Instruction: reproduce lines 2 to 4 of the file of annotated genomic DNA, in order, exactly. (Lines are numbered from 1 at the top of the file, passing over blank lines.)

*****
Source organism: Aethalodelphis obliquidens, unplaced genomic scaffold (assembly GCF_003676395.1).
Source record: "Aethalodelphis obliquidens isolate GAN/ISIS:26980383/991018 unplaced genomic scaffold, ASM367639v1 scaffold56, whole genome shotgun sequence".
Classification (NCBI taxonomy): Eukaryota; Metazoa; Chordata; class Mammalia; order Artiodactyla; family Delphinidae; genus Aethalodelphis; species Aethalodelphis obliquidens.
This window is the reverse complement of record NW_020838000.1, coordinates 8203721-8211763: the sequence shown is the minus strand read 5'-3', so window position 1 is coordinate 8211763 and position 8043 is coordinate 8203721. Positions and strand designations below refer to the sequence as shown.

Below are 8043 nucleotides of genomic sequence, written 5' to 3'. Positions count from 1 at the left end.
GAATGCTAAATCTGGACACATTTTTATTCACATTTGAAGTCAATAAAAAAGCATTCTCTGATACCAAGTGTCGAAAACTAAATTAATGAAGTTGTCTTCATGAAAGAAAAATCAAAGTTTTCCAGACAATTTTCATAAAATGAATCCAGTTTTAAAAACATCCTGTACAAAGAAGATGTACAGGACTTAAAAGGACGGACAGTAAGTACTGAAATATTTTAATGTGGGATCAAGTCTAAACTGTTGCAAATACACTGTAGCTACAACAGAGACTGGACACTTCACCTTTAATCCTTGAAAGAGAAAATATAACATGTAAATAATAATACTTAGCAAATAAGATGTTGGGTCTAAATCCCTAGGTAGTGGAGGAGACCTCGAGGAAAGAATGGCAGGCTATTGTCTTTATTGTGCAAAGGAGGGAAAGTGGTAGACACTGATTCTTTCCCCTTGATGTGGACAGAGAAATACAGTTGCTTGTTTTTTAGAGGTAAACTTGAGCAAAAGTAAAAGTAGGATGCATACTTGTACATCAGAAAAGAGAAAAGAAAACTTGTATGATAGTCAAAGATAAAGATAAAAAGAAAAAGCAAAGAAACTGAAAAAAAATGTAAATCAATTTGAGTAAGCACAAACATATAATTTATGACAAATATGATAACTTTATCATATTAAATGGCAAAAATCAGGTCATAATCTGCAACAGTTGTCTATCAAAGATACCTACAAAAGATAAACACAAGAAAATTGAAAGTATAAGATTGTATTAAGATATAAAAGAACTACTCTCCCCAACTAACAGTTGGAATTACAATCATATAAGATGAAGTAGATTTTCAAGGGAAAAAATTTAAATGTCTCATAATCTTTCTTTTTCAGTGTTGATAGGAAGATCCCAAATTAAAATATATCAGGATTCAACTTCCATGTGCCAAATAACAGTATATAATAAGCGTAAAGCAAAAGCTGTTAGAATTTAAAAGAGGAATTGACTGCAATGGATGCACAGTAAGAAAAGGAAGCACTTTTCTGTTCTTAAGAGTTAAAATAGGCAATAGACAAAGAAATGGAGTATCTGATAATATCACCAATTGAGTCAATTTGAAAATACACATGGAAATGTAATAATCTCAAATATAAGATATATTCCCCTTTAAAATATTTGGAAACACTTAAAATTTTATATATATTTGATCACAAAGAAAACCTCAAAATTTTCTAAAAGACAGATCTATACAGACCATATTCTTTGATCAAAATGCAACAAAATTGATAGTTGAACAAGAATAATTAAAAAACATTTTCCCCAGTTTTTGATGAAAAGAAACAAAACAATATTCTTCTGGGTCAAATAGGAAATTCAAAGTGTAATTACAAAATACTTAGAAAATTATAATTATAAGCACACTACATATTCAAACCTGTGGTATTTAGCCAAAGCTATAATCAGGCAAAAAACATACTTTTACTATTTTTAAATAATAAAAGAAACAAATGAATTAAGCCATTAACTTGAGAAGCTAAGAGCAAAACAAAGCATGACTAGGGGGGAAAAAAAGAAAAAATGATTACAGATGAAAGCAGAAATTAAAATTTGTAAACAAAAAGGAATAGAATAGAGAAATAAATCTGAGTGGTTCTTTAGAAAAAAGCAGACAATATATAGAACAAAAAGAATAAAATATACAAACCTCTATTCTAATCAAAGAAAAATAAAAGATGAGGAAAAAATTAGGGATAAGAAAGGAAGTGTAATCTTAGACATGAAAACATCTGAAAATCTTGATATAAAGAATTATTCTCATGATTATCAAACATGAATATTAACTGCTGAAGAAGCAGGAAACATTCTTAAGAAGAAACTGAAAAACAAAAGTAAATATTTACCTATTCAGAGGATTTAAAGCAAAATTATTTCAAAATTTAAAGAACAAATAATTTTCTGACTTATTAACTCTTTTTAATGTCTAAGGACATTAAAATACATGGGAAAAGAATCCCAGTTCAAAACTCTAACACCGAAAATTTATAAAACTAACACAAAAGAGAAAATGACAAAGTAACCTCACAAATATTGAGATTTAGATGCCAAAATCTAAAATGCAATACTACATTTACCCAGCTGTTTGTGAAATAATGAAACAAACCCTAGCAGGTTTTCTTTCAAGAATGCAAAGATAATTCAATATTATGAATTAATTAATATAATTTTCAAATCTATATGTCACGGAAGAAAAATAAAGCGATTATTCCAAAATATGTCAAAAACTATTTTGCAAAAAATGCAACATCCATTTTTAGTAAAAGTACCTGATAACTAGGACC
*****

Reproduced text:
Source record: "Aethalodelphis obliquidens isolate GAN/ISIS:26980383/991018 unplaced genomic scaffold, ASM367639v1 scaffold56, whole genome shotgun sequence".
Classification (NCBI taxonomy): Eukaryota; Metazoa; Chordata; class Mammalia; order Artiodactyla; family Delphinidae; genus Aethalodelphis; species Aethalodelphis obliquidens.
This window is the reverse complement of record NW_020838000.1, coordinates 8203721-8211763: the sequence shown is the minus strand read 5'-3', so window position 1 is coordinate 8211763 and position 8043 is coordinate 8203721. Positions and strand designations below refer to the sequence as shown.